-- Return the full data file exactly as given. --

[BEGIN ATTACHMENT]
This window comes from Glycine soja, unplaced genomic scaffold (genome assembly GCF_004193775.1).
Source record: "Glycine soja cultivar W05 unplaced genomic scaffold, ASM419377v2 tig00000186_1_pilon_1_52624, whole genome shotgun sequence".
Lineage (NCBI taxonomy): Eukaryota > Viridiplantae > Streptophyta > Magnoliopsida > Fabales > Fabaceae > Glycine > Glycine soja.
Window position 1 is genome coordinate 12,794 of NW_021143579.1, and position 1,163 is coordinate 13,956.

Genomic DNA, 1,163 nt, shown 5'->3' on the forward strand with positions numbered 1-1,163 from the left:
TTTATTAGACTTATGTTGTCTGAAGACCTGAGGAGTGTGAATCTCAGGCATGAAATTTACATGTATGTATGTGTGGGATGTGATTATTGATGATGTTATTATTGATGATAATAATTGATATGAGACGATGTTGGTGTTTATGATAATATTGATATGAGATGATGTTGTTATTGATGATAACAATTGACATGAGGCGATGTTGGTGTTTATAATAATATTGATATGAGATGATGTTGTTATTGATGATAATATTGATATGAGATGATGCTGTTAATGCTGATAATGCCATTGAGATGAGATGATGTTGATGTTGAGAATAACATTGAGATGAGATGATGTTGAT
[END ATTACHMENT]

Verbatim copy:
This window comes from Glycine soja, unplaced genomic scaffold (genome assembly GCF_004193775.1).
Source record: "Glycine soja cultivar W05 unplaced genomic scaffold, ASM419377v2 tig00000186_1_pilon_1_52624, whole genome shotgun sequence".
Lineage (NCBI taxonomy): Eukaryota > Viridiplantae > Streptophyta > Magnoliopsida > Fabales > Fabaceae > Glycine > Glycine soja.
Window position 1 is genome coordinate 12,794 of NW_021143579.1, and position 1,163 is coordinate 13,956.

Genomic DNA, 1,163 nt, shown 5'->3' on the forward strand with positions numbered 1-1,163 from the left:
TTTATTAGACTTATGTTGTCTGAAGACCTGAGGAGTGTGAATCTCAGGCATGAAATTTACATGTATGTATGTGTGGGATGTGATTATTGATGATGTTATTATTGATGATAATAATTGATATGAGACGATGTTGGTGTTTATGATAATATTGATATGAGATGATGTTGTTATTGATGATAACAATTGACATGAGGCGATGTTGGTGTTTATAATAATATTGATATGAGATGATGTTGTTATTGATGATAATATTGATATGAGATGATGCTGTTAATGCTGATAATGCCATTGAGATGAGATGATGTTGATGTTGAGAATAACATTGAGATGAGATGATGTTGAT